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The Penalty Phase (1986)

Things looked pretty simple: the confessed murderer had all the evidence against him. The Prosecutor Jansen could not have been more relentless, conservative and incisive. Furthermore, the ... See full summary »

Director:

Tony Richardson
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Cast

Cast overview, first billed only:
Peter Strauss ... Judge Kenneth Hoffman
Jonelle Allen ... Susan Jansen
Karen Austin ... Julie
Jane Badler ... Katie Pinter
John Harkins ... Mr. Hunter
Millie Perkins ... Nancy Faulkner
Mitchell Ryan ... Judge Donald Faulkner (as Mitch Ryan)
Richard Bright ... Judge Von Karman
Richard Chaves ... Nolan Esherman
Rossie Harris ... Zach Hoffman
Art LaFleur ... Pete Pavlovich
Melissa Gilbert ... Leah Furman
Mark Allen Mark Allen ... Gil
Ron Campbell Ron Campbell ... Chris
Stuart Duckworth Stuart Duckworth ... Singleton
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Storyline

Things looked pretty simple: the confessed murderer had all the evidence against him. The Prosecutor Jansen could not have been more relentless, conservative and incisive. Furthermore, the jury already had a verdict: guilty of the more than 30 charges against him. But suddenly Judge Kenneth Hoffman finds out that the evidence was not obtained legally, so the procedure is void. Judge Hoffman is in the middle of this legal storm, although he wants to apply the law strictly, he will find everybody against him. Written by Tony Chavez <tonychu@chanchan.unitru.edu.pe>

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Genres:

Drama | Thriller

Certificate:

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User Reviews

 
An ideal combination of director, script and cast.
17 November 2001 | by rsoonsaSee all my reviews

Tony Richardson's first foray into television since his early days with the BBC, PENALTY PHASE features Peter Strauss as Kenneth Hoffman, running for re-election as a superior court judge while presiding at a media displayed trial of a murderer of 17 young women, Nolan Eshelman (Richard Chaves). The film nearly begins with the reading of "guilty on all counts" for Eshelman, and thereupon Hoffman must decide upon a just sentence from the eponymous penalty phase. Complicating matters is a series of anonymous letters to Judge Hoffman which infer that Eshelman was the victim of an illegal search by police detectives, and that evidence used in the trial was recovered from him before a search warrant was sworn out. Hoffman's opponent in the election is the prosecuting district attorney during the trial, Susan Jansen (Jonelle Allen), who takes full advantage of media efforts to popularize an image of Hoffman as a starry eyed liberal, soft on criminals. As Hoffman pursues his investigation of the anonymous allegations, he discovers a wider range of corruption among his confreres than he expects, lending more nettlesome circumstance to what he discerns will be a widening range of critical decision-making on his part. After having excavated more dross than he might wish, Hoffman must decide to either give up his robe by electoral defeat, or yield his principles to those with whom he finds scant sympathy. The scenario is by Gale Patrick Hickman, an attorney and a former presiding judge in Orange County, California who, in addition to the film's important cardinal theme, includes several sub-plots which serve to heighten the work's element of suspense. The storyline is arranged as a battle between the zeitgeist of the Earl Warren era and its successor period, when Warren Court emphases have been maligned. Peter Strauss gives a finely nuanced performance, leaving the viewer with a raft of open concepts as to his ultimate actions and rationale: a splendidly executed part. The supporting cast gives nothing except its best, thanks to fine direction, especially Karen Austin and Melissa Gilbert as Hoffman's past and current loves, Millie Perkins, Art LaFleur and Richard Bright. An excellent score is in place by veteran composer Ralph Burns, while cinematographer Steve Yaconelli and editor David Simmons are obviously in ongoing rapport with Richardson's point of view. In sum, Richardson, Strauss and company have provided, in this little discussed motion picture, a cohesive and piquant narrative of a man who must deal with an engulfing series of personal crises, yet while retaining a sense of integrity.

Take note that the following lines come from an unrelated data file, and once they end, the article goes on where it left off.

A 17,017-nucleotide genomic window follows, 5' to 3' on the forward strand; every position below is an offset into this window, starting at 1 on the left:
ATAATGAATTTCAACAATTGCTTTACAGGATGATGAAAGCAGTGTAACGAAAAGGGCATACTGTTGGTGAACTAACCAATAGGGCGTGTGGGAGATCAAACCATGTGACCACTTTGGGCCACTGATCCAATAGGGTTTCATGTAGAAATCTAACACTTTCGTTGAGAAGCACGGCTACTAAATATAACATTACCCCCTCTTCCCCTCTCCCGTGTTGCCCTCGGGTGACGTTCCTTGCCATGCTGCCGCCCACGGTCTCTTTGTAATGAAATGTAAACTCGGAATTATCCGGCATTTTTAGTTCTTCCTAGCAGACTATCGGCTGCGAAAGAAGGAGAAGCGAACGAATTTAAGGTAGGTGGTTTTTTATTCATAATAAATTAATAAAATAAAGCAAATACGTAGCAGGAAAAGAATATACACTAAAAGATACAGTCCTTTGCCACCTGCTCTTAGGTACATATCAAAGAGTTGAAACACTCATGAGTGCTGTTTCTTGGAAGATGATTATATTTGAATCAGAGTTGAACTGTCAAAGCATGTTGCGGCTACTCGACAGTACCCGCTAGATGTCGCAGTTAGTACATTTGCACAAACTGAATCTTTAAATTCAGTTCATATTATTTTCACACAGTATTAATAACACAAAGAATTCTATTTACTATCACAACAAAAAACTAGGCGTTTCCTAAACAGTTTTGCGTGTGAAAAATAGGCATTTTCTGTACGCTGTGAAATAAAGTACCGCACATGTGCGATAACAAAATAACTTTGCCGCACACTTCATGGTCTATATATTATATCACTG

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Details

Country:

USA

Language:

English

Release Date:

18 November 1986 (USA) See more »

Also Known As:

A Face da Justiça See more »

Filming Locations:

Portland, Oregon, USA See more »

Company Credits

Show more on IMDbPro »

Technical Specs

Sound Mix:

Mono

Color:

Color

Aspect Ratio:

1.33 : 1
See full technical specs »

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